Ellie’s foster carer, Julie, described Ellie - 10 years old - with concern in her voice: as the ‘perfect child’ never putting a foot out of place, seemingly always being quietly watchful of the right things to do and to say, never asking for anything she needed or wanted. In contrast to Ellie’s wariness, her younger brother, Robert - 7 years old – also living with Julie and her husband David, was loudly and clearly demonstrating the impact of having been emotionally and physically neglected, and physically and sexually abused by their birth mother and her partners. For both Ellie and Robert, the very adults who should have provided them with love and safety and comfort, had instead traumatised them. Before going any further, I urge you to read Ellie’s story ‘Haunted’ written when she was 16-years-old. It’s challenging reading.
Julie and David as experienced foster carers, had never seen anything quite like the extremity of behaviours that dominated their house on a daily basis, and few of their usual parenting behaviours appeared to have any impact on either Ellie or Robert.
The impact of Adverse Childhood Experiences (or ACEs) as experienced by children such as Ellie and Robert can lead to the ‘mistrusting brain’, a term coined by Dan Hughes and Jon Baylin, two US-based world clinical psychologists who are leading the neuroscience underpinnings of Dyadic Developmental Psychotherapy (DDP).
The term relates to the fact that the brains of children who have been traumatised in their early years are neurologically wired to survive in, and adapt to, what is perceived as a dangerous world where adult care and adult authority are not to be trusted but resisted.
There are many behaviours associated with mistrusting brains: violence and picking fights; oppositional defiance – saying ‘no’ to everything; refusing comfort; being sneaky, manipulative, bossy or controlling; being charming to strangers; ‘sweat free’ lying; hiding your inner life from others and from yourself to avoid being hurt; asking for help and then rejecting it forcibly; competing with siblings and peers to make sure you get your needs met in a world of scarce resources. Issues with eating, sleeping, growth, urinating and defecating; and reacting to touch and noise are also common. These behaviours are very challenging to live with. Parenting can feel joyless, meaningless, a chore; parenting figures - foster carers, adoptive parents, kinship carers, residential workers - can move into a neurological position that Baylin and Hughes call ‘blocked care’.
Dyadic Developmental Psychotherapy, or DDP, was originated by clinical psychologist Dan Hughes as a psychotherapy for families with adopted or fostered children who have experienced neglect and abuse within their birth families, suffering significant developmental trauma.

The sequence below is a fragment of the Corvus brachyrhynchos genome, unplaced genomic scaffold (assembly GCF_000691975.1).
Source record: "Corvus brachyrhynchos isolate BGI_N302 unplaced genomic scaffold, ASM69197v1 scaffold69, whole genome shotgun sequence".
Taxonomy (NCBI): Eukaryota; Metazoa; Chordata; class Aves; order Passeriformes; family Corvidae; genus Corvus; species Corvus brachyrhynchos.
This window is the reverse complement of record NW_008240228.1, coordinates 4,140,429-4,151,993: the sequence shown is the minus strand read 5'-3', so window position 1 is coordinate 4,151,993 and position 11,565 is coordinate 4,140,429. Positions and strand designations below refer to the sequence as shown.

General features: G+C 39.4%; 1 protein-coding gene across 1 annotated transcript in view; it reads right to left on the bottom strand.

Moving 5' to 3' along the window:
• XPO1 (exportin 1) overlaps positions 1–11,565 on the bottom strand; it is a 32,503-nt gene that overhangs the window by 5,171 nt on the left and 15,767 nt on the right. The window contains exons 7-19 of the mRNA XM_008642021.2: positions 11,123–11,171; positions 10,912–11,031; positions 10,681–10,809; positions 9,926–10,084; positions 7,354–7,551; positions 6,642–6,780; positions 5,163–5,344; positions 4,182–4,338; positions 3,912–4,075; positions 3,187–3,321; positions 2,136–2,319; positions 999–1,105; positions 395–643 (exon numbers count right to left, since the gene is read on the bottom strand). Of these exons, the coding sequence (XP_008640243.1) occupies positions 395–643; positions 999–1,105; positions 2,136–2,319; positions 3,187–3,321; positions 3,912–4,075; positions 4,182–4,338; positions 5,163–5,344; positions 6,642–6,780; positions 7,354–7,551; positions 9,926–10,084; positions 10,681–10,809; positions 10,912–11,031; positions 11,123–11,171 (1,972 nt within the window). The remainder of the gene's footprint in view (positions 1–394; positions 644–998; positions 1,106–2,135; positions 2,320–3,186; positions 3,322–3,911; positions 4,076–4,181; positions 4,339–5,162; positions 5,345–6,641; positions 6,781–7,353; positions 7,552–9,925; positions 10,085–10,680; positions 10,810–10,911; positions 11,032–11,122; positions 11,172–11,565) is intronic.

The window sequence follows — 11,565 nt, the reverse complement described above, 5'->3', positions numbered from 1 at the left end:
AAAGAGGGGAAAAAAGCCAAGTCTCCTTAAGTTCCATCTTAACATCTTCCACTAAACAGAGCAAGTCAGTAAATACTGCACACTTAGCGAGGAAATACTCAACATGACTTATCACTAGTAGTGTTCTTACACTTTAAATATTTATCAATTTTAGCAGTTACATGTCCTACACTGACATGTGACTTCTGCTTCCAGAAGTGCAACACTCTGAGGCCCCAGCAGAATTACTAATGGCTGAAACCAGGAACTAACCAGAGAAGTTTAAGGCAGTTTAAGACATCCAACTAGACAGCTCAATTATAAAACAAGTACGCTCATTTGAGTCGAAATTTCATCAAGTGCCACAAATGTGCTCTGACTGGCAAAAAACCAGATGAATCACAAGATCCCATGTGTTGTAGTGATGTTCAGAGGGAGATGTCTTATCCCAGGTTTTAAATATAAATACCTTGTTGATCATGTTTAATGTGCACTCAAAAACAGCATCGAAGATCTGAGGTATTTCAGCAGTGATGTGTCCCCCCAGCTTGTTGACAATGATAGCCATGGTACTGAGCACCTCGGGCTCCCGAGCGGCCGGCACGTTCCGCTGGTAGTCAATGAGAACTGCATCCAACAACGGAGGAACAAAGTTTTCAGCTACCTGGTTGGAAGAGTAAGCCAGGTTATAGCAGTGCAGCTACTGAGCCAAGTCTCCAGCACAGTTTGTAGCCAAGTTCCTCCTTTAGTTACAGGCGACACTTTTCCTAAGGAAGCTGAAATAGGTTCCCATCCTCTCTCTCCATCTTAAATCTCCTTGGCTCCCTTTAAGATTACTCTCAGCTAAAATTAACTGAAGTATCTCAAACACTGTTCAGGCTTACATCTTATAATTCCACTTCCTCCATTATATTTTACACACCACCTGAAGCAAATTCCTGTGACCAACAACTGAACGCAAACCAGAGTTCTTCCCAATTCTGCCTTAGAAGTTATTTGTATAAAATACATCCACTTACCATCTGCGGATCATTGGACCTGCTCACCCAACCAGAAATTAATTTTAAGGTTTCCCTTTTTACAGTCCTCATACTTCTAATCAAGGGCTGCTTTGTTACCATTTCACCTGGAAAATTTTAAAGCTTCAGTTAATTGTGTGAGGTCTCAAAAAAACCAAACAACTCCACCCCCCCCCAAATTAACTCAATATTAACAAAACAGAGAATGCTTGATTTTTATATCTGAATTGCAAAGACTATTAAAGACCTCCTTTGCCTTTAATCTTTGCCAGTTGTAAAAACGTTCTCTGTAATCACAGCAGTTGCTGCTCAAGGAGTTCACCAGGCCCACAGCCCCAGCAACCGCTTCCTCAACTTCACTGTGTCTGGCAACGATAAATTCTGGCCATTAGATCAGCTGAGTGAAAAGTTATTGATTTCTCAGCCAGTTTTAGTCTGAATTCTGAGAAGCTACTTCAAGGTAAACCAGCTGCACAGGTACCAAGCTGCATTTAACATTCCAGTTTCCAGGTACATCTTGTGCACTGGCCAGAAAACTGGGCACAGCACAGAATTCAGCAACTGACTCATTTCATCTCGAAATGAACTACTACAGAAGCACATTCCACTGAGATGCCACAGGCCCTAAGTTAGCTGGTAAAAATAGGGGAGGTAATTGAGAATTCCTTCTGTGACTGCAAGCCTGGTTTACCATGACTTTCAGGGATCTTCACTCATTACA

It’s an attachment-focused family therapy and practice model which involves the child with their caregivers and helps to build up the bonds of secure attachment within family relationships.
The DDP practice model prioritises supporting the parenting figures. As Baylin and Hughes write:‘
'Early one morning, we had a shared epiphany - we finally realized what we’d “known” for a long time: parents’ brains work the same way that their children’s brains work! Just as a child has to feel safe to approach a caregiver, a parent has to feel safe to approach and trust a therapist.
'Parenting is rooted in openness and safety, not in survival-mode self-defence. So, we wondered, what does it really takes to be a sensitive, attuned caregiver and to sustain a parental state of mind through the thick and thin of childrearing? Why can some parents provide the warmth, openness, and empathy that helps kids thrive, while others, despite having the best intentions, start to shut down and get defensive when their kids roll their eyes or sass them. What is parental openness, anyway, and how does a parent develop and sustain it? As we talked, the concept of parental blocked care came into focus as a shorthand way of describing the suppression of parents’ potential to nurture a child, especially if the child is slow to reciprocate warmth and love.
'… we needed to learn what actually goes on in the parenting brain. Then, we needed to understand how stress affects the parenting brain and sometimes leads to blocked care. With a brain-based model of parenting and blocked care, we hoped to get better at helping stressed-out parents get unstuck and tap their potential for caregiving.’
The family were referred to me by the children’s social worker. When I met with Julie and David it was clear to me that they were working hard to love and provide boundaries for Ellie and Robert; to start to heal the children’s terrified brains. They were beginning to despair, to move into ‘blocked care’, and their marriage was - as is not uncommon when trying to love challenging children - beginning to show the strain. As a DDP practitioner my first job is to build a relationship of trust and safety with the carers, to find out what personal and professional support network they have, and to ensure that the team around the children – social work, education and health – have a shared understanding of the impact of developmental trauma and of the process of DDP. Working together is vital.
In my work I carry four core DDP principles about parenting figures in my heart and mind: they are good people; they are doing the best they can; they want to love the children; they will need support.